Ms. Yang Jun from Guizhou Normal University stressed that the design of driving questions was the top priority for learning socio-scientific issues, and that all mini-questions and mini-activities were a dismantling and refinement of the driving questions. Specifically, She suggested breaking down all the mini-questions, distinguishing between descriptive questions and questions that explore correlations or cause-and-effect relationships, and mobilizing students to use different methods of investigation and research.
Dr. Lin Jing pointed out that the team needed to first clarify the major differences between used clothing and other garbage, and that from an international perspective, the recycling and re-sale of clothing was now a very common market activity abroad. She added that the topic was more a social one instead of being both social and scientific, which made it difficult to build a broad activity design. For subsequent work, the team needed to further think about how to make the topic more inquiry-oriented.
Ms. Qiu Ziyun from Jiancaoping Experimental School in Taiyuan, Shanxi Province, shared the design of her school’s topic “Is Traditional Food Healthy”. The topic was designed to explore the food culture of Shanxi province in the context of the collision between traditional food and modern food. After a semester of practical experience in last semester, the team now shifted their focus from the general Shanxi diet to the specific Taiyuan traditional snack “Tounao (also called Eight Treasures)”, analyzing the reasons why this food was not widely distributed. There were problems in the current design, including unclear controversy, social ambiguity, and heavy burden of knowledge expansion, etc.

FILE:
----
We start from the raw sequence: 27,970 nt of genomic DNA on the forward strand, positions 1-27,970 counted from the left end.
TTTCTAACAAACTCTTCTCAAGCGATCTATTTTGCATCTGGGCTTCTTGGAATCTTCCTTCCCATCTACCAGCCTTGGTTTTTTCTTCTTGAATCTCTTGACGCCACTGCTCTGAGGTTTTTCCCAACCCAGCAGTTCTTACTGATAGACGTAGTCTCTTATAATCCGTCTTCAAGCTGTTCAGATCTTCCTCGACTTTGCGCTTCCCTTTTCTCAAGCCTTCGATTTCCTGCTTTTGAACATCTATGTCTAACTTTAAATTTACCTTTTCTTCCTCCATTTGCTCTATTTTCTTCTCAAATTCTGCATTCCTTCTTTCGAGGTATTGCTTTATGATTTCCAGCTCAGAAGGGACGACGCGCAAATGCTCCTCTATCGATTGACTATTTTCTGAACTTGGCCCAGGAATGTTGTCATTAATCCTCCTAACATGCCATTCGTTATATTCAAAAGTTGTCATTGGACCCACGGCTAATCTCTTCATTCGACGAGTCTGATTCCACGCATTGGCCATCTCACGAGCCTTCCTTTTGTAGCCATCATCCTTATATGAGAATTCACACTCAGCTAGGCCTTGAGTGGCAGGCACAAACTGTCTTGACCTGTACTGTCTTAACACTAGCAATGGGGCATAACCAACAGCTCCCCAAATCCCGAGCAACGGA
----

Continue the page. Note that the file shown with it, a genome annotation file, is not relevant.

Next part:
Dr. Lin Jing praised the team’s idea of focusing on the topic but pointed out that the current design did not reflect the characteristics of a socio-scientific issue. She suggested that they could start from the perspective of students’ daily balanced diet, incorporate local specialties around healthy eating, and determine where the scientific and controversial aspects of the topic should lie, and finally advance to the point where students fully recognize, experience, and acknowledge the traditional and nutritious specialties of Shanxi.
The meeting was the first topic-focused workshop for the middle school group in this semester. Each of the seven schools shared their topic design, and subject experts offered targeted feedback and suggestions. As the saying goes, “if there is no beginning, there is no end”, the discussion on the topic design of each school laid a solid foundation for the orderly promotion of the socio-scientific issues learning curriculum this semester. It was believed that through the rethinking and reexamination of the issues, the teachers at each school could have a deeper understanding of the development of socio-scientific issues learning and successfully promote the project implementation activities this semester.